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Upon Poverty of Spirit

3 min • Digitized on January 17, 2022

From The Spirit of St. Francis de Sales, page 137
By His friend, Jean Pierre Camus, Bishop of Belley


Three virtues, he said, were necessary to constitute poverty of spirit: simpilcity, humility, and christian poverty.

Simplicity consists in that singleness of aim which looks only to God, referring to Him alone those innumerable opportunities which come to us from objects other than Himself.

Humility is that conviction of our own inferiority and destitution which makes the truly humble man regard himself as always an unprofitable servant.

Chrstian poverty is of three kinds.

First, that which is affective, but not effective [in affection but not in effect]. This can be practised in the midst of wealth, as in the case of Abraham, David, St. Louis, and many other holy persons, who, though rich in this world’s goods, were ready in a moment to accept poverty with cheerfulness and thankfulness if it should please God to send it to them.

Second, effective but not affective poverty [in effect but not affection], which is a very unhappy condition. Those who are weighed down by it feel all its distressing consequences and are miserable because they cannot possess the many things which they ardently desire.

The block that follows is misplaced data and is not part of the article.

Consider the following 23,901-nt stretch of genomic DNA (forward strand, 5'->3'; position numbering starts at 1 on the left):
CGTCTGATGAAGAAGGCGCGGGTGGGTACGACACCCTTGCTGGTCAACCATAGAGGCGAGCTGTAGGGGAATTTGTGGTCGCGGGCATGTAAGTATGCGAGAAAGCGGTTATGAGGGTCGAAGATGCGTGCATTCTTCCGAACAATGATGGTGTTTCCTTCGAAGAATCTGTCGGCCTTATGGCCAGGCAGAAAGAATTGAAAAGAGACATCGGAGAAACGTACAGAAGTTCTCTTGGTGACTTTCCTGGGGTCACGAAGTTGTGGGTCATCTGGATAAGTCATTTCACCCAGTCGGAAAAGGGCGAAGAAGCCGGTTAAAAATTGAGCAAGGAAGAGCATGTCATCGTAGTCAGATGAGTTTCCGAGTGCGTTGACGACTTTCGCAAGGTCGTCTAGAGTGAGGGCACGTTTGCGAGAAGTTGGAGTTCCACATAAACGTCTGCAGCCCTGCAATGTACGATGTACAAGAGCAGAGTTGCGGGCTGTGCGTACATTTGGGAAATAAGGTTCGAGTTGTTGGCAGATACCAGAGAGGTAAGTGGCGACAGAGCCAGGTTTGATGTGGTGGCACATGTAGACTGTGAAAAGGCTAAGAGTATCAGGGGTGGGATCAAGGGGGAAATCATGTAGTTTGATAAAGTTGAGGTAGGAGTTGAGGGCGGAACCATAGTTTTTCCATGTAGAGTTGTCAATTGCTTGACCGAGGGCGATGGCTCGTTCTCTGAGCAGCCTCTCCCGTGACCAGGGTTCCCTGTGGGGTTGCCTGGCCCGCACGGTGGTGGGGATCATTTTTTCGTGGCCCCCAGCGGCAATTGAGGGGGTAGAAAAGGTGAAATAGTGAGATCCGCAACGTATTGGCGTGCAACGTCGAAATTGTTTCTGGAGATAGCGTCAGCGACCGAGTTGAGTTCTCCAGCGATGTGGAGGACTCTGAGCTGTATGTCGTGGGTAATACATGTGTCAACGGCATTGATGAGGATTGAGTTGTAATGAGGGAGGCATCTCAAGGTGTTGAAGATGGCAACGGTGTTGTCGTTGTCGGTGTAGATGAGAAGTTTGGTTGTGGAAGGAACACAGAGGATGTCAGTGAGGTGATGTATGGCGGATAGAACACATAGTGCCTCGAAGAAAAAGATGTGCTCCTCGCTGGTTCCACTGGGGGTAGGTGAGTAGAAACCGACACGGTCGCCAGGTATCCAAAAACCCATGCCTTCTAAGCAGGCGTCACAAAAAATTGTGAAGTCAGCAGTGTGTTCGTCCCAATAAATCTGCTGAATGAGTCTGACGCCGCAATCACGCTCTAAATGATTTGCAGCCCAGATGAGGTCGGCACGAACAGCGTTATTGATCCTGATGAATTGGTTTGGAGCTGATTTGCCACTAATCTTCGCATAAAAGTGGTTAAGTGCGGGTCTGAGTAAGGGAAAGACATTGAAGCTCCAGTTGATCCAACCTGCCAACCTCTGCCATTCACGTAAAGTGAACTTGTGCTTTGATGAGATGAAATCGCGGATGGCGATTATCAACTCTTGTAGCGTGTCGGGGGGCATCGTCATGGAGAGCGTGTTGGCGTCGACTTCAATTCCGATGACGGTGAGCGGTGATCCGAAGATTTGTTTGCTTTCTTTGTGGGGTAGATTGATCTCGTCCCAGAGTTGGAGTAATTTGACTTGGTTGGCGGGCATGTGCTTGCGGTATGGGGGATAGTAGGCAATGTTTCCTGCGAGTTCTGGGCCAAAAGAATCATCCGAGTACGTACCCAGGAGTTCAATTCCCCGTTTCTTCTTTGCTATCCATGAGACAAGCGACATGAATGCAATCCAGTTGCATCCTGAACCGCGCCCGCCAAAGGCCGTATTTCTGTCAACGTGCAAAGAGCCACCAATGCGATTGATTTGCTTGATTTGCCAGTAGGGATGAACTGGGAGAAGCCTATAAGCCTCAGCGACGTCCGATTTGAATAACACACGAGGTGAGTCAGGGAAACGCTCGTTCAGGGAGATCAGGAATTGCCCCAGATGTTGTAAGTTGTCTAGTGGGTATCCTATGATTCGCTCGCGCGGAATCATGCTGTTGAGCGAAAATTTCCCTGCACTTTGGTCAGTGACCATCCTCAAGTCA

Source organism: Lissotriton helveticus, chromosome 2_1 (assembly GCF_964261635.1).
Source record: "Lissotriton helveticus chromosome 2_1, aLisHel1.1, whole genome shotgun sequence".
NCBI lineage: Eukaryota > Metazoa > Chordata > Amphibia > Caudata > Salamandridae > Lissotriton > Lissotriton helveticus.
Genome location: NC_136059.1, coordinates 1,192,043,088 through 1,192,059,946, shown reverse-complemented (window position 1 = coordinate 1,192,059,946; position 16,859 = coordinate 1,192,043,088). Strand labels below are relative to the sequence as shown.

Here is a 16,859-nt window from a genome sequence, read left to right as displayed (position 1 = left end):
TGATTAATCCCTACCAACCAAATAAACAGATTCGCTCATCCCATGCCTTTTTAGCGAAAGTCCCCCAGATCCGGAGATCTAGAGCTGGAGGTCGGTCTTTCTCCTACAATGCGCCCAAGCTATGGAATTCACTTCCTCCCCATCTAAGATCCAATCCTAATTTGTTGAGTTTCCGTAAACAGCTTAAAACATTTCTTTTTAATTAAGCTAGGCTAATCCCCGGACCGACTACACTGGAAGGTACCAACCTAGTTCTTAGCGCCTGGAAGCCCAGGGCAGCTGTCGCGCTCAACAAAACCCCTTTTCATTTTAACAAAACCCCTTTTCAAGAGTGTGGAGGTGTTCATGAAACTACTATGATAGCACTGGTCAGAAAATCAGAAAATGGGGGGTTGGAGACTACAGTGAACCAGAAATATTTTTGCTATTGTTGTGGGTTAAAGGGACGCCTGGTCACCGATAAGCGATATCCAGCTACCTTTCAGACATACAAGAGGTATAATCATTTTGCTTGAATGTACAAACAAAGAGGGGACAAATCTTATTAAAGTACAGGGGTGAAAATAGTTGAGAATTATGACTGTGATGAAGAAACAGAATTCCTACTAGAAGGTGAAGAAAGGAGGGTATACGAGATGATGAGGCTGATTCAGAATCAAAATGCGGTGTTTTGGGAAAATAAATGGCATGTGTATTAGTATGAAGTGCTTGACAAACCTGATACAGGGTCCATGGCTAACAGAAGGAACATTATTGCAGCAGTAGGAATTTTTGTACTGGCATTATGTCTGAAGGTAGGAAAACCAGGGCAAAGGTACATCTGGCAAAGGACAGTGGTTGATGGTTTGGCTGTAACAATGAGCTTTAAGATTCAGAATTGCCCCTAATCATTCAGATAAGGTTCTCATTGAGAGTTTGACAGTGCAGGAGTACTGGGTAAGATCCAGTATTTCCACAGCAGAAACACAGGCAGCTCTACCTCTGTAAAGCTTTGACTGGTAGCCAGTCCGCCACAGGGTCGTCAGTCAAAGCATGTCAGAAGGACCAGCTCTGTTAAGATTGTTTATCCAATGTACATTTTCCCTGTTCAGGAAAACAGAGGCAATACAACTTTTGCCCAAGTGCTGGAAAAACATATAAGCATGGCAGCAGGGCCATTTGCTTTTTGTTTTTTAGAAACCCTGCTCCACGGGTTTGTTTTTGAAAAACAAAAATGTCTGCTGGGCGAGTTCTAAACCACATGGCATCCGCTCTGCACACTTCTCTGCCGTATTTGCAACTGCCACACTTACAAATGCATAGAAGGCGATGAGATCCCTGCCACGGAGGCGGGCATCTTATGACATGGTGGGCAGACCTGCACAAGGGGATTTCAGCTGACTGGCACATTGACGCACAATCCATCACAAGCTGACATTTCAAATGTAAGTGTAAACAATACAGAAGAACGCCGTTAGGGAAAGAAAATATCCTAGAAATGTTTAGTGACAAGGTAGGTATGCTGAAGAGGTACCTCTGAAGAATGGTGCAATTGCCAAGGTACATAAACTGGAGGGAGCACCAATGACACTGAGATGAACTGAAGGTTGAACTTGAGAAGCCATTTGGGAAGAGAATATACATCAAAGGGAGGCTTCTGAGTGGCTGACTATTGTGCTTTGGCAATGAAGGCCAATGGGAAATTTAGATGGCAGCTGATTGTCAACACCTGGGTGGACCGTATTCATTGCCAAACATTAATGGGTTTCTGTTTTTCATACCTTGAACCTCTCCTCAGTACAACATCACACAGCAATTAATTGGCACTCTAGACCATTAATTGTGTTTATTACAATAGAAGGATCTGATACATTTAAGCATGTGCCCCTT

Third, affective, united with effective poverty, which is recommended in the Gospels, and which may happen to be our lot, either from birth or from some reverse of fortune.

If we are reconciled to our condition in life, however humble, and bless God Who has placed us in it, then we tread in the footsteps of Jesus Christ, of His holy Mother, and of the Apostles, who all lived a life of poverty.

Another way of practising this poverty is to follow the counsels of Jesus Christ, Who bids us sell all that we have and give it to the poor, imitating our divine Master in that poverty which He embraced for us, that we, through it, might be made rich.

And never is this command more practically and worthily obeyed than when the man who has abandoned all his worldly goods for the sake of Christ, labours, not only in order to sustain his own life, but that he may have the wherewithal to give alms.

Thus did the Apostle glory when he said: For such things as were needful for me, and them that are with me, these hands have furnished. [Acts xx. 34.]

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